A year after the 3 was built, the M & NA went for a duo of somewhat larger Ten-wheelers. Cooke's works # 2674 & 2675. The Baldwin Moguls (Locobase 6640) that followed a year later had very similar boiler, grate, and power dimensions.

Specifications by Steve Llanso of Sweat House Media
Class1720T-20T-25
Locobase ID13541 13272 6638 6639
RailroadMissouri & North ArkansasMissouri & North ArkansasMissouri & North ArkansasMissouri & North Arkansas
CountryUSAUSAUSAUSA
Whyte4-6-04-6-04-6-04-6-0
Number in Class2112
Road Numbers17-18/19, 182034-5
GaugeStdStdStdStd
Number Built2112
BuilderBaldwinBaldwinDicksonCooke
Year1910191419001901
Valve GearBakerWalschaertStephensonStephenson
Locomotive Length and Weight
Driver Wheelbase14.50'14.50'11.50'11.50'
Engine Wheelbase25.33'25.33'21.33'21.92'
Ratio of driving wheelbase to overall engine wheebase 0.57 0.57 0.54 0.52
Overall Wheelbase (engine & tender)59.21'57.79'57.21'51'
Axle Loading (Maximum Weight per Axle)
Weight on Drivers116000 lbs124000 lbs91500 lbs107000 lbs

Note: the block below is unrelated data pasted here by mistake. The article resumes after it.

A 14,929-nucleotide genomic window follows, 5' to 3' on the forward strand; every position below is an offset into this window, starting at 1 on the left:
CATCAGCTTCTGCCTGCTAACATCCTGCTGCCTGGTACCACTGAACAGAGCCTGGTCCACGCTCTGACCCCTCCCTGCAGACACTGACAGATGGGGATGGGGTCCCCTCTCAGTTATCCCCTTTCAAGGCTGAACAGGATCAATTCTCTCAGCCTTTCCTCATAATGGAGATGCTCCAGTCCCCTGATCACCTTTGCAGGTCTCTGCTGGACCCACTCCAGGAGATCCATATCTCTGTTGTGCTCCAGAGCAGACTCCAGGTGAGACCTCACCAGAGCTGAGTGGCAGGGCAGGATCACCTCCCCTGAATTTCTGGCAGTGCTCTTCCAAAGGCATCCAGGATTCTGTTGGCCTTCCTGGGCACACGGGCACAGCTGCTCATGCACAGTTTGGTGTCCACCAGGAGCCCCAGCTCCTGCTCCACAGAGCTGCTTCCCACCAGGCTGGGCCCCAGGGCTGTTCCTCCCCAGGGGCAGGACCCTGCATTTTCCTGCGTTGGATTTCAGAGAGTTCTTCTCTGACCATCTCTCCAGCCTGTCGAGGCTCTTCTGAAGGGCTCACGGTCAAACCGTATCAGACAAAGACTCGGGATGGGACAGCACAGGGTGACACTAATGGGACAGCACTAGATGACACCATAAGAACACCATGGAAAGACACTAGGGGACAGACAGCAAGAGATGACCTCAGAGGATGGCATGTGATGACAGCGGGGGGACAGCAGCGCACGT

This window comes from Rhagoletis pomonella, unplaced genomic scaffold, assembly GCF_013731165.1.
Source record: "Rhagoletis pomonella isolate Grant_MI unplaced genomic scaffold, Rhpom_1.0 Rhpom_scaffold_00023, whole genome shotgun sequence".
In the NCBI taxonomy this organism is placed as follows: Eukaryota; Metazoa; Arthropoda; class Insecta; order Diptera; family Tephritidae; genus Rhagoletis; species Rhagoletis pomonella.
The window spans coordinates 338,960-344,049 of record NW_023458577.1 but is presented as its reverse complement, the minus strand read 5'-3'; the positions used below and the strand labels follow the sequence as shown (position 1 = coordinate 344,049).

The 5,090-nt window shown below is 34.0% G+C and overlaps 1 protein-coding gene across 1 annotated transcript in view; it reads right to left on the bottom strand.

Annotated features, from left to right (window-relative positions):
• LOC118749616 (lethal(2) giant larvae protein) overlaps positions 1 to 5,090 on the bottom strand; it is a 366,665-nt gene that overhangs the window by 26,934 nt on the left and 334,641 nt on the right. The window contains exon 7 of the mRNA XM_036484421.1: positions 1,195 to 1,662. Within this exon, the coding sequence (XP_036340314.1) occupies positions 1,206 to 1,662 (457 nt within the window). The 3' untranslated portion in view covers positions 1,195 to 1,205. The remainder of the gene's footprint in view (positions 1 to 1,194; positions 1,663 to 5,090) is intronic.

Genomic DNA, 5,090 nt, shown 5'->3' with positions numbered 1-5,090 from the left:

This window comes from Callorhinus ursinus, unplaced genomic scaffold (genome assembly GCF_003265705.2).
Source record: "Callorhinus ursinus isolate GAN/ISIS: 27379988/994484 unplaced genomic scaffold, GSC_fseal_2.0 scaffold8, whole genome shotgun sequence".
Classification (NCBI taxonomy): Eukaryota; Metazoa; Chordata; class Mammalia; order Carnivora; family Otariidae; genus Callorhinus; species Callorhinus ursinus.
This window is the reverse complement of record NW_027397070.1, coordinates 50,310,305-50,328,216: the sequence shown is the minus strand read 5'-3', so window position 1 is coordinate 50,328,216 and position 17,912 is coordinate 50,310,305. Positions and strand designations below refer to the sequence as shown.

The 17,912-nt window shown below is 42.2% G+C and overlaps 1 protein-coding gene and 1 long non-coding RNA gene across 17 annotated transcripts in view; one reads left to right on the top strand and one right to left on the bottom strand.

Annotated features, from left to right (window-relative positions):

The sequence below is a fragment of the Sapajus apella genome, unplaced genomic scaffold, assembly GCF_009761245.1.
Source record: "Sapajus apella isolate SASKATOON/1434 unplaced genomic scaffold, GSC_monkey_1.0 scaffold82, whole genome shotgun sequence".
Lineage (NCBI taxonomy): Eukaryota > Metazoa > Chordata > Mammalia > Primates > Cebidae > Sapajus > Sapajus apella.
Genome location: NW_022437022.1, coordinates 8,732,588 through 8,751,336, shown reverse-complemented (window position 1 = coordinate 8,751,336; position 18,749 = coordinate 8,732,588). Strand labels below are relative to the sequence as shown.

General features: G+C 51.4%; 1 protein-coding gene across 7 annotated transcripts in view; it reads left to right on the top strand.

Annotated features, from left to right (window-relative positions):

Engine Weight150000 lbs168000 lbs116000 lbs130000 lbs
Tender Light Weight120000 lbs120000 lbs80000 lbs120000 lbs
Total Engine and Tender Weight270000 lbs288000 lbs196000 lbs250000 lbs
Tender Water Capacity6000 gals6000 gals4000 gals6000 gals
Tender Fuel Capacity (oil/coal)14 tons14 tons10 tons12 tons
Minimum weight of rail (calculated)64 lb/yard69 lb/yard51 lb/yard59 lb/yard
Geometry Relating to Tractive Effort
Driver Diameter63"63"57"56"
Boiler Pressure190 psi200 psi180 psi180 psi
Cylinders (dia x stroke)20" x 26"20" x 26"18" x 24"19" x 26"
Tractive Effort26660 lbs28063 lbs20872 lbs25644 lbs
Factor of Adhesion (Weight on Drivers/Tractive Effort) 4.35 4.42 4.38 4.17
Heating Ability
Firebox Area168.70 sq. ft178 sq. ft124 sq. ft145.50 sq. ft
Grate Area34.80 sq. ft35 sq. ft28 sq. ft30.28 sq. ft
Evaporative Heating Surface2381 sq. ft1885 sq. ft1653 sq. ft1957 sq. ft
Superheating Surface387 sq. ft
Combined Heating Surface2381 sq. ft2272 sq. ft1653 sq. ft1957 sq. ft
Evaporative Heating Surface/Cylinder Volume251.85199.39233.85229.37
Computations Relating to Power Output (More Information)
Robert LeMassena's Power Computation6612700050405450
Same as above plus superheater percentage6612819050405450
Same as above but substitute firebox area for grate area32053416522232026190
Power L168041390154995286
Power MT387.94741.45397.48326.74